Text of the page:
Goodreads helps you keep track of books you want to read.
Start by marking “"Who Could That Be at This Hour?" (All The Wrong Questions, #1)” as Want to Read:
"Who Could That Be at This Hour?" (All The Wrong Questions, #1)
Enlarge cover
Rate this book
Clear rating
Open Preview

"Who Could That Be at This Hour?" (All The Wrong Questions #1)

3.81 of 5 stars 3.81  ·  rating details  ·  14,762 ratings  ·  1,706 reviews
The adventure began in a fading town. Far from anyone he knew or trusted, a young Lemony Snicket started an apprenticeship for a secret organization shrouded in mystery and secrecy. He asked questions that shouldn't have been on his mind. Now he has written an account that should not be published that shouldn't be read. Not even by you. Seriously, we recommend that you do ...more
ebook, 272 pages
Published October 23rd 2012 by Little, Brown Books for Young Readers (first published October 1st 2012)
more details... edit details

Friend Reviews

To see what your friends thought of this book, please sign up.

Reader Q&A

To ask other readers questions about "Who Could That Be at This Hour?", please sign up.

Popular Answered Questions

readereden I have only read the first three books of the Series of Unfortunate Events, and the first two books of the Who Could That Be At This Hour series, but…moreI have only read the first three books of the Series of Unfortunate Events, and the first two books of the Who Could That Be At This Hour series, but I don't think the two are connected; same author, different characters. So yes, it would be okay to read this series before finishing the other (like me!!).(less)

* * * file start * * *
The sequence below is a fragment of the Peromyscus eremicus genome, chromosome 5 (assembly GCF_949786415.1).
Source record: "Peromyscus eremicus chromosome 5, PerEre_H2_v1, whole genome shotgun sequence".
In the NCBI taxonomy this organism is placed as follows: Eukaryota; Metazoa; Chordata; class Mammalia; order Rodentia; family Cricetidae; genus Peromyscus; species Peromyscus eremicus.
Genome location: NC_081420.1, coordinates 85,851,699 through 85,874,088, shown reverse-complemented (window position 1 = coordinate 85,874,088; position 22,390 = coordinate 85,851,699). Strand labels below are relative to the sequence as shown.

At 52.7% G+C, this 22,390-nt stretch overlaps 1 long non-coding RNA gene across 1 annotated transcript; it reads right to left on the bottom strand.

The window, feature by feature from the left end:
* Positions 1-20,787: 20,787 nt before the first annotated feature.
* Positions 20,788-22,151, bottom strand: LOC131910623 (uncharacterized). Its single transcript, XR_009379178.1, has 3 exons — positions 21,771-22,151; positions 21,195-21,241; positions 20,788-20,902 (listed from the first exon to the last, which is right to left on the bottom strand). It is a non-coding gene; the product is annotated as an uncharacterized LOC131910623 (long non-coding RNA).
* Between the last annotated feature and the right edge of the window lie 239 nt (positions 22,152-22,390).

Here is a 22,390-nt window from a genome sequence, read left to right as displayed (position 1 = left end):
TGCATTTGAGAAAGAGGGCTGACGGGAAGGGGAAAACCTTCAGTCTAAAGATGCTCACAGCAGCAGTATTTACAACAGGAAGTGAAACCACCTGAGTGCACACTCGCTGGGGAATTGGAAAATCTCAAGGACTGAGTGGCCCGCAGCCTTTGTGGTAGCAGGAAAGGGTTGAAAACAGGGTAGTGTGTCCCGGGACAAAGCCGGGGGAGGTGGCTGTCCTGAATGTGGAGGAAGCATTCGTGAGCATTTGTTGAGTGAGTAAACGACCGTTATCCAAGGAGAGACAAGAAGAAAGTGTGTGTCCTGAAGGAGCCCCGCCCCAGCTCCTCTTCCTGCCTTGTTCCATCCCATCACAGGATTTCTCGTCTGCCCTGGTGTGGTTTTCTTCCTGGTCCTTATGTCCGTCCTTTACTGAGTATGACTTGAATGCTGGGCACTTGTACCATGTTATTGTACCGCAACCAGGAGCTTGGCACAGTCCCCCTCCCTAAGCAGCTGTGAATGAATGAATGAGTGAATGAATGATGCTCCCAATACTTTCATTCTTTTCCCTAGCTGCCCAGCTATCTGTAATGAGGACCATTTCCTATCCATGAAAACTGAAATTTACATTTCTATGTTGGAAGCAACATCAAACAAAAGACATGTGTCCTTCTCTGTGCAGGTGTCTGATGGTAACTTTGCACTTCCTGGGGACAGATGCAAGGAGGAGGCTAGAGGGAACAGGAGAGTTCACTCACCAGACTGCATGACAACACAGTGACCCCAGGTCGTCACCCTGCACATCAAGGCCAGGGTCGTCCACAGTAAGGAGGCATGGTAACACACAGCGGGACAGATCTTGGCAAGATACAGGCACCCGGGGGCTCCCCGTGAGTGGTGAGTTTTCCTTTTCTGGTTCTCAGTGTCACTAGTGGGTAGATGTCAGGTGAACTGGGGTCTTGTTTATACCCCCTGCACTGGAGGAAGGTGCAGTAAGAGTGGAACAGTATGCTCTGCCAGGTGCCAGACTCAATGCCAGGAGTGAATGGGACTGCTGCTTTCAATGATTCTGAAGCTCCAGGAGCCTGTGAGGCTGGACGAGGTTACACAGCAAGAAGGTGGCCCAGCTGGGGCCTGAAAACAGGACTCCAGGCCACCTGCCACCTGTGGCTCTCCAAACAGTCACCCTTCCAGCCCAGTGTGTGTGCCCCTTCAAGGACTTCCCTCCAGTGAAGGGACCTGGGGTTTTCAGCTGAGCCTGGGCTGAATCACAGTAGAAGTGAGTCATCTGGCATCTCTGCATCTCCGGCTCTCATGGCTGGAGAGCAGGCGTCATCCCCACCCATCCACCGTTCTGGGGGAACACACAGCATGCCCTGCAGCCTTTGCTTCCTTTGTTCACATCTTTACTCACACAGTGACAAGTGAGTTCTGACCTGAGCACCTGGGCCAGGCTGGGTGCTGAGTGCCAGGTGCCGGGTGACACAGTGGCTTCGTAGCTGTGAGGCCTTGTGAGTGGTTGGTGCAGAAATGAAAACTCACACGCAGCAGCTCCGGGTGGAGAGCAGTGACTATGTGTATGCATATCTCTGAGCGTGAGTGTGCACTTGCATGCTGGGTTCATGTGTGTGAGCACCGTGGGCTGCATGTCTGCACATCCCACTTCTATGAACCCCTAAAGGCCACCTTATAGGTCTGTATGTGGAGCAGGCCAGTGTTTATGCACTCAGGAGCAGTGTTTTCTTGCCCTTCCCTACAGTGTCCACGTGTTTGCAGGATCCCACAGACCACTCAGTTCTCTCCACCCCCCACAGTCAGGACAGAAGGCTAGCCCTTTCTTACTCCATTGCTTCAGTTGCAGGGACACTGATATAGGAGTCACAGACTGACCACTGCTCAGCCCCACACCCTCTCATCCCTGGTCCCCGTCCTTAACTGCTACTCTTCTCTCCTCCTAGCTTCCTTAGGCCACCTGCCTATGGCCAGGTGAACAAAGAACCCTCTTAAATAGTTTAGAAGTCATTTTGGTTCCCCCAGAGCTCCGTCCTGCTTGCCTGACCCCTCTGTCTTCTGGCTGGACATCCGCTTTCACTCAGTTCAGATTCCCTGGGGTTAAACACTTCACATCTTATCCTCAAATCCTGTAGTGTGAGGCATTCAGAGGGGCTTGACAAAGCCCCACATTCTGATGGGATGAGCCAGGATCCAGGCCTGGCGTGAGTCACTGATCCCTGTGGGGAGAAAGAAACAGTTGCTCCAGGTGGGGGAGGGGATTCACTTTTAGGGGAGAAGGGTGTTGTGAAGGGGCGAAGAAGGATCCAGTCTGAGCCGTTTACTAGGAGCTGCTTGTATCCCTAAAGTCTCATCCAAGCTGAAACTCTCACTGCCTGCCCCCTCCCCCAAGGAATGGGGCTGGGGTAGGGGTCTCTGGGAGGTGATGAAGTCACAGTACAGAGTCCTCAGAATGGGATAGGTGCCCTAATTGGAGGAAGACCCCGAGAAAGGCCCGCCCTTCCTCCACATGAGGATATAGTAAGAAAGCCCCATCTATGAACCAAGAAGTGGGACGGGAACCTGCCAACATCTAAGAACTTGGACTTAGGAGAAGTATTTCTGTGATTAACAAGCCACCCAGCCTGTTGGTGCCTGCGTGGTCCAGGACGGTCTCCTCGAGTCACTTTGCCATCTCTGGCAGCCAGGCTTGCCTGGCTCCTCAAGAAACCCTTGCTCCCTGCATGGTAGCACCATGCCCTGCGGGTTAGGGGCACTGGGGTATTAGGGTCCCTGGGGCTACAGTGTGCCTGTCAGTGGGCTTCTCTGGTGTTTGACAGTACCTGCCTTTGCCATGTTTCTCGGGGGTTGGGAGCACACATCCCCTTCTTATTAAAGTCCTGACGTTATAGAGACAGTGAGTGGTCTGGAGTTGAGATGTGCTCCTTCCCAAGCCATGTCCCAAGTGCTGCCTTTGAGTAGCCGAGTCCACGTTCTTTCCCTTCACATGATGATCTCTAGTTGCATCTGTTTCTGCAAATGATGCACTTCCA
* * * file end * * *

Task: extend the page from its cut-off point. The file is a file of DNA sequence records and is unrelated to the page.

This book is not yet featured on Listopia. Add this book to your favorite list »

Community Reviews

(showing 1-30 of 3,000)
filter  |  sort: default (?)  |  rating details
Do any actual kids like Lemony Snicket books, or are they only read by hip parents who think that they are the kind of books they want their kids to like?

Because, sure, I'd think it was neat if my daughter was into, like, opaquely plotted genre satires stuffed with obtuse narration, whimsical wordplay, literary references and impenetrable characters, books that tackled life's big philosophical questions through a meta-filter of storytelling.